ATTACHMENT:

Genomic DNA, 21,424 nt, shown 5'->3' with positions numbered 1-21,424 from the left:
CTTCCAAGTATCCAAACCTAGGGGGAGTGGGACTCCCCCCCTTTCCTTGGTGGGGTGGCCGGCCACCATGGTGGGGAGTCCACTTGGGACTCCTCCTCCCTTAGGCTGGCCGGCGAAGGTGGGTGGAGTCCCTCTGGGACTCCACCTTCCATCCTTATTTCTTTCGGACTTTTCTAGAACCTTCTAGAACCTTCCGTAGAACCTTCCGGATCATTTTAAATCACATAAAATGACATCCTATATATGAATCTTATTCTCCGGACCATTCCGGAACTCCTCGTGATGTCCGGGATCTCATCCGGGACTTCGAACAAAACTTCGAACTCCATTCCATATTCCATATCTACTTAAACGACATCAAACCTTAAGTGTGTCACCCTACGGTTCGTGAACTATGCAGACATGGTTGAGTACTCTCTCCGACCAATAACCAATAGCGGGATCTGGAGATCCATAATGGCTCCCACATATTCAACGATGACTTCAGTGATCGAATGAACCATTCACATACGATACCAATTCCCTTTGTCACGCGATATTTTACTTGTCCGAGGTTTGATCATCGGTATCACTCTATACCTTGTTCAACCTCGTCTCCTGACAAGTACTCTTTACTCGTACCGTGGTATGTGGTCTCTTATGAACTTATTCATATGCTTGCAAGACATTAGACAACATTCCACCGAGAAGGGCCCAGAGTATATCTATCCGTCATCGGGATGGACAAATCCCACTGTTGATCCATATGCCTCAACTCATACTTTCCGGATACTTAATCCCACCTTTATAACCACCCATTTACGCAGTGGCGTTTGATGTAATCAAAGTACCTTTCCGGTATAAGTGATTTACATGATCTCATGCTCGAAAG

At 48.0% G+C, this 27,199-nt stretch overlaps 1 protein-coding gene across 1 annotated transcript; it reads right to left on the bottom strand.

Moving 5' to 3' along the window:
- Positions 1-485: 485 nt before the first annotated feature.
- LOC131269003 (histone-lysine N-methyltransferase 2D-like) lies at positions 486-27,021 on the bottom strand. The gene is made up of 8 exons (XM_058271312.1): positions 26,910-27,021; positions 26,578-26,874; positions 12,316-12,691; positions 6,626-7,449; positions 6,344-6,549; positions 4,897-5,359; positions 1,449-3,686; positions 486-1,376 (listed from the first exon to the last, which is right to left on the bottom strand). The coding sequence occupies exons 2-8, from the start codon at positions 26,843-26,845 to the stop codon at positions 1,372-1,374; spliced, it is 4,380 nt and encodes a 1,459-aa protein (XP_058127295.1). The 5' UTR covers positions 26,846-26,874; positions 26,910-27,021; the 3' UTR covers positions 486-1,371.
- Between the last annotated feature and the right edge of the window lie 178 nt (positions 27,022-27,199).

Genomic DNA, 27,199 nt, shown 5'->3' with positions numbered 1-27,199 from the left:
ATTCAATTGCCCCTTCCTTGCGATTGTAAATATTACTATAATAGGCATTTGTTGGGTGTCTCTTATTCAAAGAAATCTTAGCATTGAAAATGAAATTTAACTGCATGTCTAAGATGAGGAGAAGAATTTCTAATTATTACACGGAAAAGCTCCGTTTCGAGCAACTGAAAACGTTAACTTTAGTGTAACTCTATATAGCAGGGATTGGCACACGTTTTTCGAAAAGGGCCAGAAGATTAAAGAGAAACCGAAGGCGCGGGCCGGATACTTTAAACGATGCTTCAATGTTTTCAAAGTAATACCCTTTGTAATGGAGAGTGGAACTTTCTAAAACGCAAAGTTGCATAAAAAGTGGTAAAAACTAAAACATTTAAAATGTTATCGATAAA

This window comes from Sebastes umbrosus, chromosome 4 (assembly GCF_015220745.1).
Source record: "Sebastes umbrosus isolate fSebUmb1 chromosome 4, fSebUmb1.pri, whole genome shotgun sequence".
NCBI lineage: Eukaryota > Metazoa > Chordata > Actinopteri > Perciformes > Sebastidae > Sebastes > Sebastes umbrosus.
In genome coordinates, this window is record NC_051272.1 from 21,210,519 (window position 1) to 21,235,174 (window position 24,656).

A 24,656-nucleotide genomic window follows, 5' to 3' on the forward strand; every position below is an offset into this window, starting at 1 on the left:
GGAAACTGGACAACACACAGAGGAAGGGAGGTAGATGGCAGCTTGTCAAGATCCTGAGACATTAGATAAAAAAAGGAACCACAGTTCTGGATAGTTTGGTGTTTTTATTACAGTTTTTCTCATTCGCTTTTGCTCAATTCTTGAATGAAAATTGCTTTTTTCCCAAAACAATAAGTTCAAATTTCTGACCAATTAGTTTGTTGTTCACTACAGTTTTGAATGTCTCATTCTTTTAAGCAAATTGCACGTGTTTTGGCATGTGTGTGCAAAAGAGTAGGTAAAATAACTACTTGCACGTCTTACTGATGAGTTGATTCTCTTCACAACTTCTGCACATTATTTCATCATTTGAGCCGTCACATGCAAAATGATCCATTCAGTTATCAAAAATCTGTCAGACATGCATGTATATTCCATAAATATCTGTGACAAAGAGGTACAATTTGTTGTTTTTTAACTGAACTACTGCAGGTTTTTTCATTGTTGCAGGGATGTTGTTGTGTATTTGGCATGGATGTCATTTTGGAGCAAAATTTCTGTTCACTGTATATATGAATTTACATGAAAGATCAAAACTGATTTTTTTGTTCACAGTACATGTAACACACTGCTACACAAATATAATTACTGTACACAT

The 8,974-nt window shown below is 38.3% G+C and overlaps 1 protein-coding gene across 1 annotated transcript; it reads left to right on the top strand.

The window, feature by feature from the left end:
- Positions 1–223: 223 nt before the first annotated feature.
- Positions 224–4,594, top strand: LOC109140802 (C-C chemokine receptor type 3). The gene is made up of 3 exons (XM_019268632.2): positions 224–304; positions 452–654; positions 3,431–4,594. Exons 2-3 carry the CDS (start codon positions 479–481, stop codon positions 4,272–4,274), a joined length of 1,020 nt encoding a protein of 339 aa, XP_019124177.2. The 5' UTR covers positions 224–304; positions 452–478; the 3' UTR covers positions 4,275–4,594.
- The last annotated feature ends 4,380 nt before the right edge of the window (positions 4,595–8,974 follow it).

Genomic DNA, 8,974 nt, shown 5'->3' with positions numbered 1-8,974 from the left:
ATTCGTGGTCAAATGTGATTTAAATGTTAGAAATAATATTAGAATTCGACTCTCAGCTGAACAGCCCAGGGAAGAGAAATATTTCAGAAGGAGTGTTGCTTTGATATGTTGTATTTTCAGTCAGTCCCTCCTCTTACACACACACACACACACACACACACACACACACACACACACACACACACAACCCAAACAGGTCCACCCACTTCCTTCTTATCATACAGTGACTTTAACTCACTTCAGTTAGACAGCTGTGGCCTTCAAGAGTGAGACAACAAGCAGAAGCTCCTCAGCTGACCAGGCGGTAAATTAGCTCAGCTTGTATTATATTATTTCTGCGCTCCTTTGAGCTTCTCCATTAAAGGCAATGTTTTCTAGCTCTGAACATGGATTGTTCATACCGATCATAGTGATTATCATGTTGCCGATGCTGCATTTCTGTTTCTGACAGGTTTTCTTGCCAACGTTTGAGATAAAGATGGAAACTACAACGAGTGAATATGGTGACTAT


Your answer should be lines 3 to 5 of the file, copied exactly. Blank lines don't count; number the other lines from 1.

At 48.0% G+C, this 27,199-nt stretch overlaps 1 protein-coding gene across 1 annotated transcript; it reads right to left on the bottom strand.

Moving 5' to 3' along the window:
- Positions 1-485: 485 nt before the first annotated feature.